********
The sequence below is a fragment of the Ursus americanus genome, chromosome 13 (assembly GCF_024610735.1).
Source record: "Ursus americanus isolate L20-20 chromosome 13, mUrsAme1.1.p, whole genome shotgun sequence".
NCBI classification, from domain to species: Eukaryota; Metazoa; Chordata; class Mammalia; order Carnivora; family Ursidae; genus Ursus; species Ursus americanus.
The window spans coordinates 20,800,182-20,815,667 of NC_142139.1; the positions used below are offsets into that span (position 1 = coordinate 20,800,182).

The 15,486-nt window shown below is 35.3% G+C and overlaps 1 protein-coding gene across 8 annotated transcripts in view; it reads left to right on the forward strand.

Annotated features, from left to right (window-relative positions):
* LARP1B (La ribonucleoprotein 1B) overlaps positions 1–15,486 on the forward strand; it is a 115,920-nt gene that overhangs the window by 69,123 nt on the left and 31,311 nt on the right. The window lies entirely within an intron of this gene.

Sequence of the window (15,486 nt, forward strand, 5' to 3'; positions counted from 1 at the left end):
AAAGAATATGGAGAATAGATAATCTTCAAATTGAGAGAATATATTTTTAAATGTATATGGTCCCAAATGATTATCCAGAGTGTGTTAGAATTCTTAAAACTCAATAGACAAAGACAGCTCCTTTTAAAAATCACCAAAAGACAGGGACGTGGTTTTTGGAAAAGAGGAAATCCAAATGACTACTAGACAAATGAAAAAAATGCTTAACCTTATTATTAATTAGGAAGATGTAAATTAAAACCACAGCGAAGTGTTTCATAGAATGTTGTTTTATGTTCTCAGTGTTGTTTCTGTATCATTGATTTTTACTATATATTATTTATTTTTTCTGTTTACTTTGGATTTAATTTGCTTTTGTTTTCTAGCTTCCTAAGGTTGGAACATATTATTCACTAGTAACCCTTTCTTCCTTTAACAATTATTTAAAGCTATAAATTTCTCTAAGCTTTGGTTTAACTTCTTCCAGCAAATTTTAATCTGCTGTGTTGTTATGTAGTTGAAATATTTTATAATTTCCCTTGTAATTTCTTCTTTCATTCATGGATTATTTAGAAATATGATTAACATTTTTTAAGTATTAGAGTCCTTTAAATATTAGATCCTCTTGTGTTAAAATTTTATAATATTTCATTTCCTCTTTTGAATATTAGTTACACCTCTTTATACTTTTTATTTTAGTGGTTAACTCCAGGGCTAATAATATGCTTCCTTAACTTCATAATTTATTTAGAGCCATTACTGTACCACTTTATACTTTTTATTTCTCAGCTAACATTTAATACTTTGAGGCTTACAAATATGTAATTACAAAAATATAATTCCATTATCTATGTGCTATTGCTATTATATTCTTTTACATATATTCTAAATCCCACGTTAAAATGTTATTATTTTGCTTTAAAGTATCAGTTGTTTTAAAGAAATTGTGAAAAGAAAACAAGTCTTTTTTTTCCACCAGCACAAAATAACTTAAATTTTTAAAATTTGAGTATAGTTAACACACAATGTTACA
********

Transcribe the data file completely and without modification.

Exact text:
The sequence below is a fragment of the Ursus americanus genome, chromosome 13 (assembly GCF_024610735.1).
Source record: "Ursus americanus isolate L20-20 chromosome 13, mUrsAme1.1.p, whole genome shotgun sequence".
NCBI classification, from domain to species: Eukaryota; Metazoa; Chordata; class Mammalia; order Carnivora; family Ursidae; genus Ursus; species Ursus americanus.
The window spans coordinates 20,800,182-20,815,667 of NC_142139.1; the positions used below are offsets into that span (position 1 = coordinate 20,800,182).

The 15,486-nt window shown below is 35.3% G+C and overlaps 1 protein-coding gene across 8 annotated transcripts in view; it reads left to right on the forward strand.

Annotated features, from left to right (window-relative positions):
* LARP1B (La ribonucleoprotein 1B) overlaps positions 1–15,486 on the forward strand; it is a 115,920-nt gene that overhangs the window by 69,123 nt on the left and 31,311 nt on the right. The window lies entirely within an intron of this gene.

Sequence of the window (15,486 nt, forward strand, 5' to 3'; positions counted from 1 at the left end):
AAAGAATATGGAGAATAGATAATCTTCAAATTGAGAGAATATATTTTTAAATGTATATGGTCCCAAATGATTATCCAGAGTGTGTTAGAATTCTTAAAACTCAATAGACAAAGACAGCTCCTTTTAAAAATCACCAAAAGACAGGGACGTGGTTTTTGGAAAAGAGGAAATCCAAATGACTACTAGACAAATGAAAAAAATGCTTAACCTTATTATTAATTAGGAAGATGTAAATTAAAACCACAGCGAAGTGTTTCATAGAATGTTGTTTTATGTTCTCAGTGTTGTTTCTGTATCATTGATTTTTACTATATATTATTTATTTTTTCTGTTTACTTTGGATTTAATTTGCTTTTGTTTTCTAGCTTCCTAAGGTTGGAACATATTATTCACTAGTAACCCTTTCTTCCTTTAACAATTATTTAAAGCTATAAATTTCTCTAAGCTTTGGTTTAACTTCTTCCAGCAAATTTTAATCTGCTGTGTTGTTATGTAGTTGAAATATTTTATAATTTCCCTTGTAATTTCTTCTTTCATTCATGGATTATTTAGAAATATGATTAACATTTTTTAAGTATTAGAGTCCTTTAAATATTAGATCCTCTTGTGTTAAAATTTTATAATATTTCATTTCCTCTTTTGAATATTAGTTACACCTCTTTATACTTTTTATTTTAGTGGTTAACTCCAGGGCTAATAATATGCTTCCTTAACTTCATAATTTATTTAGAGCCATTACTGTACCACTTTATACTTTTTATTTCTCAGCTAACATTTAATACTTTGAGGCTTACAAATATGTAATTACAAAAATATAATTCCATTATCTATGTGCTATTGCTATTATATTCTTTTACATATATTCTAAATCCCACGTTAAAATGTTATTATTTTGCTTTAAAGTATCAGTTGTTTTAAAGAAATTGTGAAAAGAAAACAAGTCTTTTTTTTCCACCAGCACAAAATAACTTAAATTTTTAAAATTTGAGTATAGTTAACACACAATGTTACA